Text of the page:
3D printed ice crystals could improve weather forecasts
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3D printers enable industrial designers to realize all kinds of shapes and intricate patterns by forming custom parts layer by layer. Topologies produced include model weights for optical neural networks, which highlights some of the cutting-edge applications being explored. Most recently, researchers in Europe have successfully used the versatile manufacturing technique to fabricate 3D printed ice crystals.
The tiny non-spherical 3D printed ice crystals open the door to much more accurate weather forecasting when used in combination with a high-speed camera setup capable of capturing their motion as they tumble through the air. Small particles, known as aerosols, have a profound effect on weather systems, particularly on cloud dynamics – which is a major source of uncertainty in weather forecasting.
On TechHQ, we’ve written about how massive supercomputers enable meteorologists to run ensemble models and make probabilistic forecasts based on those results. By clicking on a weather app, smartphone users can quickly see information such as the percentage chance of rain and have probabilistic forecasts to thank for that guidance.
However, the results of those meteorological models are only as good as the assumptions that underpin them. And, in the case of aerosols, some of those assumptions can be quite crude, which is where having 3D printed ice crystals (and other airborne particles) could turn out to be a big help.
In their work, the group – based in France, Germany, and Sweden – showed how non-spherical particles tumble down in the air, rotating first one way, and then the other, in an oscillatory fashion. Weather scientists have long been puzzled as to why dust in the sky is able to travel so far and why the particle size distribution of a column of air doesn’t match up with their theoretical predictions. And it’s noteworthy that models often assume that aerosols are spheres.
“The orientation of nonspherical particles in the atmosphere, such as volcanic ash and ice crystals, influences their residence times and the radiative properties of the atmosphere,” point out the researchers in their paper.
The thinking is that adding more detailed and accurate descriptions of how particles move could improve forecasting. The Earth’s atmosphere is, in essence, a giant fluid, and the evolution of that fluid can be described by physics – the tricky part is getting the inputs right. Even a small error in particle data can dramatically change calculations of how much water clouds carry, how far they travel, and whether that rain falls as a drizzle or a downpour.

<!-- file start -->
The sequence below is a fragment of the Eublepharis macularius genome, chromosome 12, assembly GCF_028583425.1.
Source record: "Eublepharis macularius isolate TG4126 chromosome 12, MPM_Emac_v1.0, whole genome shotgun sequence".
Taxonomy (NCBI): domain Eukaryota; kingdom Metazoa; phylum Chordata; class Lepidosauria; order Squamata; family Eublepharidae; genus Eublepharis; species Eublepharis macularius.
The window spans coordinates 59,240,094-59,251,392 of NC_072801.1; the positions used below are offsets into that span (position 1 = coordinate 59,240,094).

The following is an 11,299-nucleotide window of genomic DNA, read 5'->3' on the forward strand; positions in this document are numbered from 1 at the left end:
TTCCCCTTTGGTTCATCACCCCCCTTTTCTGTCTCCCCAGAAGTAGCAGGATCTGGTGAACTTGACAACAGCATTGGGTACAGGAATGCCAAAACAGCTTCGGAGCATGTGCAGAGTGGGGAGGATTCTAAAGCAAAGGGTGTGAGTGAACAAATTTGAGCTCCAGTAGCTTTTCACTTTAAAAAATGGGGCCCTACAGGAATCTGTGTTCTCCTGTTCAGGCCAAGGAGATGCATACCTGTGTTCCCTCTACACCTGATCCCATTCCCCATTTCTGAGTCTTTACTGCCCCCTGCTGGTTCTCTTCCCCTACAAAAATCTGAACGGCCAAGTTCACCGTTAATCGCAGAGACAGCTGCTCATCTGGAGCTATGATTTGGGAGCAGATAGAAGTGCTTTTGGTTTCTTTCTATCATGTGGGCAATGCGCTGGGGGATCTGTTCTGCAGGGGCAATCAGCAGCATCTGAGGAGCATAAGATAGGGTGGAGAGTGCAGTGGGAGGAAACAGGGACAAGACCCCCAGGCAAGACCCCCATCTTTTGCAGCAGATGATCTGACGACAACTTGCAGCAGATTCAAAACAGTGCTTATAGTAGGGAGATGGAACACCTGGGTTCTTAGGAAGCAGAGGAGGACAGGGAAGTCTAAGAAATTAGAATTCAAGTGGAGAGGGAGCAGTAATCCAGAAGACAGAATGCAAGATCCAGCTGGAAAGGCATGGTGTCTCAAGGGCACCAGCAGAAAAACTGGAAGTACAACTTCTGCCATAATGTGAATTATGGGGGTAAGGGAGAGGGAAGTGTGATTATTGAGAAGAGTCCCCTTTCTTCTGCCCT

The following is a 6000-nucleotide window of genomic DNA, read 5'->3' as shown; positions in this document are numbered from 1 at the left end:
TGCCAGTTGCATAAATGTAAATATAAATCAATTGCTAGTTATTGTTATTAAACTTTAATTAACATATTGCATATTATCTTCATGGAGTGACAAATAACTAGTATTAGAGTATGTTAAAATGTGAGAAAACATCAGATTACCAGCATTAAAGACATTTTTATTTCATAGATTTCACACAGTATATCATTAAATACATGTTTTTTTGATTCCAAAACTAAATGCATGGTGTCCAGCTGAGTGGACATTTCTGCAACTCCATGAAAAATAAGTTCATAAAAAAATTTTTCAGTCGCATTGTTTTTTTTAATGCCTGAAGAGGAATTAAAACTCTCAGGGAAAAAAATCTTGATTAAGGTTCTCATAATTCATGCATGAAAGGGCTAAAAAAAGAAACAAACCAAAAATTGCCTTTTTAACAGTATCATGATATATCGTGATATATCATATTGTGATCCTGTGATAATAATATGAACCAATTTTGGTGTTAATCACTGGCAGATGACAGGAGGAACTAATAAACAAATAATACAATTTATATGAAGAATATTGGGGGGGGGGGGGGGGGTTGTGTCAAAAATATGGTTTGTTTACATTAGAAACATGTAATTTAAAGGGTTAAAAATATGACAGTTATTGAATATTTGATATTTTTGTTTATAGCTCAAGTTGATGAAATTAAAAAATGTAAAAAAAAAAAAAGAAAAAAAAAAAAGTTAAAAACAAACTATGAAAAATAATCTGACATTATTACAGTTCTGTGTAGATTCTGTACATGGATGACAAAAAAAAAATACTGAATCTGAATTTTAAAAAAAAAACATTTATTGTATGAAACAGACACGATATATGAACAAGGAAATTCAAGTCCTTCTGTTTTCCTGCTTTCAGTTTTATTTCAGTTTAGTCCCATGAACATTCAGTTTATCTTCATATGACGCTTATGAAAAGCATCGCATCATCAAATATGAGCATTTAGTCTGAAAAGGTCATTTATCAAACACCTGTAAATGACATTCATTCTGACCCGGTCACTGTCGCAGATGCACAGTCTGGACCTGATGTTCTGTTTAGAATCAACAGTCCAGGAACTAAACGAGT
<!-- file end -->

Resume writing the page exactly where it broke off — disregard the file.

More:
3D printed ice crystals in motion
The motion of 3D printed ice crystals revealed using high-speed video cameras could play a role in improving weather forecasts and – given how sensitive supply chains can be to flooding, storms, and other climate events – those gains could buy businesses more time to make contingency plans. Companies are already making greater use of climate data in their longer-term planning, and providers are always looking for opportunities to enhance their offerings to firms.
Better weather forecasting also impacts the energy grid too. Electricity providers are keen to know how much wind and sun to expect so that they can make the most of renewable sources. More accurate meteorological models also help with demand forecasting – for example, by prompting operators to bring more power online to balance increased demand for air-conditioning during a heatwave.
Also, when floods and other disruptive weather events are forecast, energy providers have the opportunity to protect key infrastructure and have maintenance crews on standby to minimize outages.
Weather has been a talking point for centuries, with people picking out colors in the sky and seeing how birds behaved for clues. Today, the anatomy of an atmospheric model has become very complex indeed – so complex that it takes a supercomputer to make sense of the various physical and dynamic elements.
What’s more, adding to the list of necessary equipment could be a 3D printer – if data from 3D printed ice crystals turns out to have merit.
28 February 2024
28 February 2024
27 February 2024